Bolsonaro sweeps away corruption suspicions against his family

Bolsonaro sweeps away suspicions of corruption against his family


Brazilian President Jair Bolsonaro said on Thursday that the press was trying to “get to him 30 days from the election” with new suspicions of corruption against his family, which he brushed aside. 

On Tuesday, the Uol news site published a report showing that members of the Bolsonaro family had acquired 51 properties paid for in whole or in part in cash from 1990 to 2022, for a sum total of nearly 4.8 million euros.

“Why are they doing this against my family? Half of this property belongs to my ex-brother-in-law? What do I have to do with him? We haven't seen each other for ages,” said the head of state during an interview with the Jovem Pan channel, whose editorial line is favorable to him.

Uol specified Thursday that only eight of 51 properties cited in the report belonged to the brother-in-law in question.

Cash payments for large sums are not a crime in themselves, but often raise suspicions as to the legality of their origin .

“They're looking for a way to reach me 30 days from the election, but they're not going to get there,” added the far-right president, who will seek a second term on October 2.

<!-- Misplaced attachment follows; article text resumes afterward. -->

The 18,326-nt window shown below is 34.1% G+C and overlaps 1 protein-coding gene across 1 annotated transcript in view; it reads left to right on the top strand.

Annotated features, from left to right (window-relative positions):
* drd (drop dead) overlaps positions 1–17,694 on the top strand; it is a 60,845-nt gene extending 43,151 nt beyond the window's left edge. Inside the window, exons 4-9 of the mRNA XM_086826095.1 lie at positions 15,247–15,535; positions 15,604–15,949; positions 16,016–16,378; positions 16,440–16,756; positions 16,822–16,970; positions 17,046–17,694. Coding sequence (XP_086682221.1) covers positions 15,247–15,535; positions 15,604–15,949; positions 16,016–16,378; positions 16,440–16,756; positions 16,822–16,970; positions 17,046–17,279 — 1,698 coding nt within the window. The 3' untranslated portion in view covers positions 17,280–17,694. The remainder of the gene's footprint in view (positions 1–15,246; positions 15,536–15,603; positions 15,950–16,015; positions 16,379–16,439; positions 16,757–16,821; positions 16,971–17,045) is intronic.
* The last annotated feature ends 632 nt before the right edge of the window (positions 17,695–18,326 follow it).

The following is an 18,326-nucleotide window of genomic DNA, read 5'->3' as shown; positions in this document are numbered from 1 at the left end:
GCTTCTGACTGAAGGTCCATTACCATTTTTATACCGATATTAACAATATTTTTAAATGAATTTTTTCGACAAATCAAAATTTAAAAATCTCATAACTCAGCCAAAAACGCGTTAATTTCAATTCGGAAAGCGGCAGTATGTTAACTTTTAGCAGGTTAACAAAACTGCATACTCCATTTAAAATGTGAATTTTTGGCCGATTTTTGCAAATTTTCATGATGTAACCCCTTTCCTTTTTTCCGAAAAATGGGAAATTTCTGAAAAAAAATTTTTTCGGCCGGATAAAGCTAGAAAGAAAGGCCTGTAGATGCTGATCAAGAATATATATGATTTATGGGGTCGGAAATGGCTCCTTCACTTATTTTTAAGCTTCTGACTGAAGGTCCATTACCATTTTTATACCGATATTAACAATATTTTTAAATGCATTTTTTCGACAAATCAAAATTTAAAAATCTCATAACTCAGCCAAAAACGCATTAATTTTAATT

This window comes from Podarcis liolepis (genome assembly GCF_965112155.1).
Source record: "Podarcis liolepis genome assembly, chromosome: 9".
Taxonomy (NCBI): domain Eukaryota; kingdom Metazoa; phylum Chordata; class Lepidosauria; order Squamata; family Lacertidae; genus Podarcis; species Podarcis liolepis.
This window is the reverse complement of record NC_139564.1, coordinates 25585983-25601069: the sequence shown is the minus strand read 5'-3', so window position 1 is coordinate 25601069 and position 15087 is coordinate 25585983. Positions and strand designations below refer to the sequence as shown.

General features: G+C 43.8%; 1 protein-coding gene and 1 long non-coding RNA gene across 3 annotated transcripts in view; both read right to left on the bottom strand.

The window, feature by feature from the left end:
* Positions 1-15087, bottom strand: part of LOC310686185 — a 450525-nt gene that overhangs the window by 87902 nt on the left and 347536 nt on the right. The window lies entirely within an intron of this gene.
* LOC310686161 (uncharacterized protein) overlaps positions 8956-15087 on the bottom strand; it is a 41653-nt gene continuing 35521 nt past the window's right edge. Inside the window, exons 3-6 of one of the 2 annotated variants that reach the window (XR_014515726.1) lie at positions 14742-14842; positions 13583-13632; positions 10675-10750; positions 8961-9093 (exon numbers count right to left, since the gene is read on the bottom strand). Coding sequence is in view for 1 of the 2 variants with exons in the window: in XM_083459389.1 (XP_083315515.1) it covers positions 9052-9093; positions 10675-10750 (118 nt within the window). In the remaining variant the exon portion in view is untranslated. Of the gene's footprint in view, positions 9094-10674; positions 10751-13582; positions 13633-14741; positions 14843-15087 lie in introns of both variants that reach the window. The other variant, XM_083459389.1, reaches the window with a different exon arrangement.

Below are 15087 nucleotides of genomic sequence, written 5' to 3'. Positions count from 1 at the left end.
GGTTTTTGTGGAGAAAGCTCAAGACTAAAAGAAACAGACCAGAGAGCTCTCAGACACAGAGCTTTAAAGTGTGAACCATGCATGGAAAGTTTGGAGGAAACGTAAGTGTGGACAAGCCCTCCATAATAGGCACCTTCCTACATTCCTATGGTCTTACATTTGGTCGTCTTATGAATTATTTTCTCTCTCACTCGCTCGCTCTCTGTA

Randolfe Rodrigues, senator member of the campaign team of Luiz Inacio Lula da Silva, favorite in the polls for the presidential election, filed a request with the Supreme Court to open an investigation based on the revelations of the Uol site.

Jair Bolsonaro was elected in 2018 under the promise of zero tolerance against corruption and had surfed on the rejection of a left with an image tarnished by the scandal which affected the public oil company Petrobras.

Last May, a Rio de Janeiro court dismissed a case involving the president's eldest son, Senator Flavio Bolsonaro, accused of embezzlement of public funds when he was a regional deputy.< /p>

The investigation focused on the alleged use of a system of diversion known as “rachadinha”, a term used to designate nt the existence of ghost employees paid by the Rio Legislative Assembly, who allegedly donated part of their salary to their employer.